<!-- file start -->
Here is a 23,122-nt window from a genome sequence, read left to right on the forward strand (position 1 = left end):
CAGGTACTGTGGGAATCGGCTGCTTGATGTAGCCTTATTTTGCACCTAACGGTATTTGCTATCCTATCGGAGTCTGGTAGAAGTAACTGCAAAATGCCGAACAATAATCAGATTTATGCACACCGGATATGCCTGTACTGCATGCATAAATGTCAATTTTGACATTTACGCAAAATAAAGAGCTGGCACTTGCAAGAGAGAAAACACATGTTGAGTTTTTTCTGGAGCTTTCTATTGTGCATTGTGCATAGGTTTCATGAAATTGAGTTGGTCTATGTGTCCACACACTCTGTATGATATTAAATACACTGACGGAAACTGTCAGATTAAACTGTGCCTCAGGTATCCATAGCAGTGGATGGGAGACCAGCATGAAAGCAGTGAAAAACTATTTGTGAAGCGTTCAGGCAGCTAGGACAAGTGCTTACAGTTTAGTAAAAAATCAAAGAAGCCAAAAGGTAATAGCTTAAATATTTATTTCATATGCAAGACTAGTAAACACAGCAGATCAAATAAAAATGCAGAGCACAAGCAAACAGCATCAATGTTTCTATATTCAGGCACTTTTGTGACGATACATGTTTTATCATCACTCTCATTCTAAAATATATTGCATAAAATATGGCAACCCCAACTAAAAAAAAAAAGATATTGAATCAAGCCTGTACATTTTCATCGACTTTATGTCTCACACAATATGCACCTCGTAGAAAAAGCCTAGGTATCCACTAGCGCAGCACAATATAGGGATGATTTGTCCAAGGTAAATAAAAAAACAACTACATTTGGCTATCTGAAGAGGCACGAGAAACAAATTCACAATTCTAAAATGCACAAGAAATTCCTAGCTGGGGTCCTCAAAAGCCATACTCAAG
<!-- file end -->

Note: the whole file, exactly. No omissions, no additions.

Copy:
Here is a 23,122-nt window from a genome sequence, read left to right on the forward strand (position 1 = left end):
CAGGTACTGTGGGAATCGGCTGCTTGATGTAGCCTTATTTTGCACCTAACGGTATTTGCTATCCTATCGGAGTCTGGTAGAAGTAACTGCAAAATGCCGAACAATAATCAGATTTATGCACACCGGATATGCCTGTACTGCATGCATAAATGTCAATTTTGACATTTACGCAAAATAAAGAGCTGGCACTTGCAAGAGAGAAAACACATGTTGAGTTTTTTCTGGAGCTTTCTATTGTGCATTGTGCATAGGTTTCATGAAATTGAGTTGGTCTATGTGTCCACACACTCTGTATGATATTAAATACACTGACGGAAACTGTCAGATTAAACTGTGCCTCAGGTATCCATAGCAGTGGATGGGAGACCAGCATGAAAGCAGTGAAAAACTATTTGTGAAGCGTTCAGGCAGCTAGGACAAGTGCTTACAGTTTAGTAAAAAATCAAAGAAGCCAAAAGGTAATAGCTTAAATATTTATTTCATATGCAAGACTAGTAAACACAGCAGATCAAATAAAAATGCAGAGCACAAGCAAACAGCATCAATGTTTCTATATTCAGGCACTTTTGTGACGATACATGTTTTATCATCACTCTCATTCTAAAATATATTGCATAAAATATGGCAACCCCAACTAAAAAAAAAAAGATATTGAATCAAGCCTGTACATTTTCATCGACTTTATGTCTCACACAATATGCACCTCGTAGAAAAAGCCTAGGTATCCACTAGCGCAGCACAATATAGGGATGATTTGTCCAAGGTAAATAAAAAAACAACTACATTTGGCTATCTGAAGAGGCACGAGAAACAAATTCACAATTCTAAAATGCACAAGAAATTCCTAGCTGGGGTCCTCAAAAGCCATACTCAAG